High-blood pressure, anxiety, obesity, and heart attacks, and in severe cases death, are to name only a few of the negative physical outcomes of addictive behaviors.

The Disease Outcome

Dis-ease which can be caused by relentless amounts of stress can affect: the brain and nervous system, muscles and joints, the heart, stomach, pancreas, intestinal tract, and reproductive system.

Bruce McEwen, a neuroscientist at Rockefeller University in New York and the author of The End of Stress as We Know It, states, “The human body reacts to stress by first pumping adrenaline and then cortisol into the bloodstream to focus the mind and body for immediate action — a response that has ensured our survival over the millennia. The adrenaline rush from the initial stress response can occasionally pose health risks, according to Cohen, but the more significant hazard is the subsequent release of cortisol. Generally considered a bad stress hormone, cortisol does serve many important functions — one of which is turning off inflammation. But when chronic stress exposes the body to a relentless stream of cortisol, as happens when stress is constant, cells become desensitized to the hormone, causing inflammation to go wild. Long-term chronic inflammation damages blood vessels and brain cells, leads to insulin resistance (a precursor to diabetes) and promotes painful joint diseases.”

Researchers have proven, time and again, that our thoughts; perceptions; feelings and beliefs, emotional heath, have a direct impact on our physical and mental health; thereby, directly impacting your company’s healthcare costs.

Social Well-being or Lack Thereof

According to the United States Institute of Peace, social well-being is an end state of which basic human needs are met and people are able to coexist peacefully in communities with opportunities for advancement. This end state is characterized by equal access to and delivery of basic needs services (water, food, shelter, and health services) the provision of primary and secondary education, the return or resettlement of those displaced by violent conflict, and the restoration of social fabric and community life.

social wellbeing, holistic healthI’d like to add; it is having the ability to interact positively with others while enjoying other’s company. It involves developing and building friendships, within or outside the workplace; caring for family or community; and being available physically as well as emotionally. Intimacy, empathy and listening is an important part of being socially well and an employee not capable of these could be at high mental or physical risk.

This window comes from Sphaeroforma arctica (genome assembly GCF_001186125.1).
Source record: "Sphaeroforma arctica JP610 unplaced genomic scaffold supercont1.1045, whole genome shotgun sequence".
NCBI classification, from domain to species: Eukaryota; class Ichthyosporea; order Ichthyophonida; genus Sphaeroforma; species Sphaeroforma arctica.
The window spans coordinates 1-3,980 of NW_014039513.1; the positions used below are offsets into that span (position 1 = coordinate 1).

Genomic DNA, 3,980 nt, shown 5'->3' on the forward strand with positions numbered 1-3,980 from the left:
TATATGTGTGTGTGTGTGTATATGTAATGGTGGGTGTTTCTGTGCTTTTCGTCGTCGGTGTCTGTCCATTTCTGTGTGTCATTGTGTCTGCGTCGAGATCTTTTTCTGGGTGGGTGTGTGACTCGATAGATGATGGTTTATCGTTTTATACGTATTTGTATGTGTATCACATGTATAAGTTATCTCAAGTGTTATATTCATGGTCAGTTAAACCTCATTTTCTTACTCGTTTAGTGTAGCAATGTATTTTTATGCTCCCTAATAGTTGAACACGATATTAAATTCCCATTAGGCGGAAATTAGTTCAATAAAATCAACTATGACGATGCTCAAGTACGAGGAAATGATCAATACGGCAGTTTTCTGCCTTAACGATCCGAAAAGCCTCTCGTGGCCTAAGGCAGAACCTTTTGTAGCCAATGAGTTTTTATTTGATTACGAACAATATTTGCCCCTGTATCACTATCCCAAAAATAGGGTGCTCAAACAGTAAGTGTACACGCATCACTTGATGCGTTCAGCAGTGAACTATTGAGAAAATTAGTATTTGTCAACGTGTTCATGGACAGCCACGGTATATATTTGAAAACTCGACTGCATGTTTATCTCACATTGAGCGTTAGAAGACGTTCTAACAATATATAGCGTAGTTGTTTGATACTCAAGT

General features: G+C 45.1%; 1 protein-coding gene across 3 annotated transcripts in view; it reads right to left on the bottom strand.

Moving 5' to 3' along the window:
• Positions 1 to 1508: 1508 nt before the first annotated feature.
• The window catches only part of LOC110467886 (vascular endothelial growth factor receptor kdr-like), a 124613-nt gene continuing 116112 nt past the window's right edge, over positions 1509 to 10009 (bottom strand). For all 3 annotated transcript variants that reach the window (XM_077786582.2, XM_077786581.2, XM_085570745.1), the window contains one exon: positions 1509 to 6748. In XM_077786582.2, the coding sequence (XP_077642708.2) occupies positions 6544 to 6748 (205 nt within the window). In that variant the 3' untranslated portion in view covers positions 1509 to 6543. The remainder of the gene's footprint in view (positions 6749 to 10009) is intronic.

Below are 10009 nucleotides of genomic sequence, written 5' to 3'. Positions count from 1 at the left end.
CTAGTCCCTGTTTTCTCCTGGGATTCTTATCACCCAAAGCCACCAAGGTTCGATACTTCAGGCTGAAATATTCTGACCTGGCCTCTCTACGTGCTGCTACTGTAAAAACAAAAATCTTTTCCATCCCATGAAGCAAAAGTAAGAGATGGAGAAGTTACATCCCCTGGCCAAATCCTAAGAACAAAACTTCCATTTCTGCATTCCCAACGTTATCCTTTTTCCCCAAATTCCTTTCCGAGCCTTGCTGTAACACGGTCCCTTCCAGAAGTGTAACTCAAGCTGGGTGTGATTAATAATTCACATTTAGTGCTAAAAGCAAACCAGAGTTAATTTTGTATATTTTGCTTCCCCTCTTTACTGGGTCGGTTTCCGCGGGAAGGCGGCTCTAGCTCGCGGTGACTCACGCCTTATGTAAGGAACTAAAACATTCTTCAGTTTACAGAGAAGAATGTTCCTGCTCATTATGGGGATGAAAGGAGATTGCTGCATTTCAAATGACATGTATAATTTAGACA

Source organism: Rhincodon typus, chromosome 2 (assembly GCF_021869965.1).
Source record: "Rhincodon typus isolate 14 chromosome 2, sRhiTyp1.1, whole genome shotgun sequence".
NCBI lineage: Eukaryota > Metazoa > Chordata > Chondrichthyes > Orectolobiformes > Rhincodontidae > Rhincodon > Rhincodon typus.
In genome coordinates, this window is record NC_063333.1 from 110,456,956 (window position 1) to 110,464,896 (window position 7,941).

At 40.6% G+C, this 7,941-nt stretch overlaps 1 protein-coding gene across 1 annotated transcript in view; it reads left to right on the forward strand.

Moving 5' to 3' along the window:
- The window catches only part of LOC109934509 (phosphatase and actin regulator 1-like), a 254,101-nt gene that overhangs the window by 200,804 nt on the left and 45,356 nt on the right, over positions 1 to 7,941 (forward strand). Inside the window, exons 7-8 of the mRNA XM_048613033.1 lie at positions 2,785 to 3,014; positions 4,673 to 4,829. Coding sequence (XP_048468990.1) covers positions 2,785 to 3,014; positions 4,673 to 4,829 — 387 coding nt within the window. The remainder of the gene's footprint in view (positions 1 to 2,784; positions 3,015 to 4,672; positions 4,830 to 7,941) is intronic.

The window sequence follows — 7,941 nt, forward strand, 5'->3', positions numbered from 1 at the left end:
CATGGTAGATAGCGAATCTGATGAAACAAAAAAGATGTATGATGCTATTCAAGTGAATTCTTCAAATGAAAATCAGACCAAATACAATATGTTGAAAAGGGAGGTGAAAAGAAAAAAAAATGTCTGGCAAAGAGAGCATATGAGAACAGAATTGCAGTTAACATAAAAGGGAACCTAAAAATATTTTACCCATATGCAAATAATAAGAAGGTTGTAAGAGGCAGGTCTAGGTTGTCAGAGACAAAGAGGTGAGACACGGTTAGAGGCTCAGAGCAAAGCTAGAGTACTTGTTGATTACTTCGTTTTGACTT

In the media, we hear stories of the social oddity who has become problematic in the workplace or in the community. These stories often focus on the serial killer and mass murderer who appeared to have been a good relative, neighbor and employee.

Luckily, most socially unfit employees do not fall into the darker categories just mentioned. However, they might show signs of depression, or remain isolated from their co-workers. This could be due to family secrets such as family and intimate-partner abuse.

Business leaders agree that family and intimate-partner abuse is a problem that affects their workplaces. Here are a few statistics:

  • Fifty-seven percent of senior corporate executives believe domestic violence is a major problem in society.
  • One-third of them think this problem has a negative impact on their bottom lines,
  • Forty percent said they were personally aware of employees and other individuals affected by domestic violence.
  • Sixty-six percent believe their company’s financial performance would benefit from addressing the issue of family violence among their employees.
  • The annual cost of lost productivity due to domestic violence is estimated at $727.8 million, with over 7.9 million paid workdays lost each year.1

A few more facts about how the lack of social well-being has a direct effect on corporations’ healthcare costs.

  • Socially isolated people are more susceptible to illness and have a death rate two to three times higher than those who are not socially isolated.
  • Cholesterol levels go up when human companionship is lacking. 2